their
menstrual cycles; 28 to 30
scratches on bone or stone, followed by a distinctive marker.
Also
prehistoric artifact discovered in Africa and
France, dated between 35,000 and
20,000 years old, suggest early
attempts to quantify
time.
The
Ishango bone, found near the headwaters
of the Nile river (northeastern Congo), may be as much as 20,000 years old and consists of a series
of tally marks carved in three columns running the length of the
bone. Common interpretations are that the Ishango bone shows
either the earliest known demonstration of
sequences of
prime
numbers or a six month lunar calendar.
Predynastic Egyptians of the 5th
millennium BC pictorially represented
geometric designs.
It has been claimed that megalithic monuments in England and Scotland, dating from
the 3rd millennium BC, incorporate geometric ideas such as circles, ellipses, and
Pythagorean triples in their
design.
Ancient Near East (3rd millenium BC–500 BC)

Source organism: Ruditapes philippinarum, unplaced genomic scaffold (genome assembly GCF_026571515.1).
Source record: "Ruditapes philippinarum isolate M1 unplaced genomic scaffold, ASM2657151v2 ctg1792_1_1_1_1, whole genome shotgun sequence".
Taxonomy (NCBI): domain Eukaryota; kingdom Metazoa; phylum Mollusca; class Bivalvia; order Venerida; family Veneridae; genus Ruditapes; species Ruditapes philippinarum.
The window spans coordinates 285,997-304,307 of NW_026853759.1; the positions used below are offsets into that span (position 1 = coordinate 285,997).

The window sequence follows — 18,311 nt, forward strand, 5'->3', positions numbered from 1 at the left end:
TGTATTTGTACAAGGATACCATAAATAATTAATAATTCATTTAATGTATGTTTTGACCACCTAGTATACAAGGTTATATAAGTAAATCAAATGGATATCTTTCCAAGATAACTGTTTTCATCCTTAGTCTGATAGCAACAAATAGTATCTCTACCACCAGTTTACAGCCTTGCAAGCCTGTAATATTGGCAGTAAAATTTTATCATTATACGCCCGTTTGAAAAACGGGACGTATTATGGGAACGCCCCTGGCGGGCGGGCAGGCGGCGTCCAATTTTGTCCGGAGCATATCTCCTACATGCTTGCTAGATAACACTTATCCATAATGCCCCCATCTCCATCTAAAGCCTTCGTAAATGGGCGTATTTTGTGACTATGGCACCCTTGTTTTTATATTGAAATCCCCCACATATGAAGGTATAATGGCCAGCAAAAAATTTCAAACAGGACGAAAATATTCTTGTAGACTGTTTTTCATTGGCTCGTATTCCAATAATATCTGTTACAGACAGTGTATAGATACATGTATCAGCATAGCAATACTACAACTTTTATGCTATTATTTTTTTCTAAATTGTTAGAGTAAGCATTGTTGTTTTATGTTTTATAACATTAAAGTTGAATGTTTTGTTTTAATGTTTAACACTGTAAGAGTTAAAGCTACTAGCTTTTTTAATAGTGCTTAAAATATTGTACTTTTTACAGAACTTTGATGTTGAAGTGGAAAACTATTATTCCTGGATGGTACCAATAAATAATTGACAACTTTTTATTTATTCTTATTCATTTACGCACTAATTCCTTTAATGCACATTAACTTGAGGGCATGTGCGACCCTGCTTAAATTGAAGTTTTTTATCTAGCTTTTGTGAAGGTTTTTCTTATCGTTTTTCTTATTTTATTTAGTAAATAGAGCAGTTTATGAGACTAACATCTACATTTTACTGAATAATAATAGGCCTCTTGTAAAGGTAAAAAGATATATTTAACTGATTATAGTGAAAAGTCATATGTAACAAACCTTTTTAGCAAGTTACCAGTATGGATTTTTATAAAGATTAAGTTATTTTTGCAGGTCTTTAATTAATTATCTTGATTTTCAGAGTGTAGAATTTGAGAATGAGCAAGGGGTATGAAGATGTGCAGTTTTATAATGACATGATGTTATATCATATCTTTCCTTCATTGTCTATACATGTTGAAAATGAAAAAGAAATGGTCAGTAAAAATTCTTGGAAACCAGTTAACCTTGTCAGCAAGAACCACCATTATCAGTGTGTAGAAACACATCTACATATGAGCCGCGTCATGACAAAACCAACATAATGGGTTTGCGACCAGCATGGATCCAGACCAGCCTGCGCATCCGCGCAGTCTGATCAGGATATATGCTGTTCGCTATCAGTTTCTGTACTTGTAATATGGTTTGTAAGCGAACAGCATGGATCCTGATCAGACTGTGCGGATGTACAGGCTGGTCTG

Mesopotamia
Babylonian mathematics refers to any mathematics
of the people of Mesopotamia (modern
Iraq) from the days of the early Sumerians until the beginning of the Hellenistic period. It is named Babylonian
mathematics due to the central role of Babylon as a place
of study, which ceased to exist during the Hellenistic
period. From this point, Babylonian mathematics merged with
Greek and Egyptian mathematics to give rise to
Hellenistic mathematics.
Later under the
Arab Empire, Mesopotamia, especially
Baghdad, once again became an important center of study for
Islamic
mathematics.
In contrast to the sparsity of sources in
Egyptian mathematics, our knowledge of
Babylonian mathematics is derived from more than 400 clay tablets
unearthed since the 1850s. Written in
Cuneiform script, tablets were inscribed
whilst the clay was moist, and baked hard in an oven or by the heat
of the sun. Some of these appear to be graded homework.
The earliest evidence of written mathematics dates back to the
ancient
Sumerians, who built the earliest
civilization in Mesopotamia. They developed a complex system of
metrology from 3000 BC. From around 2500
BC onwards, the Sumerians wrote
multiplication tables on clay tablets
and dealt with
geometrical exercises and
division problems. The
earliest traces of the Babylonian numerals also date back to this
period.
The majority of recovered clay tablets date from 1800 to 1600 BC,
and cover topics which include fractions, algebra, quadratic and
cubic equations, and the calculation of
regular reciprocal pairs (see
Plimpton
322). The tablets also include multiplication tables and
methods for solving
linear and
quadratic equations. The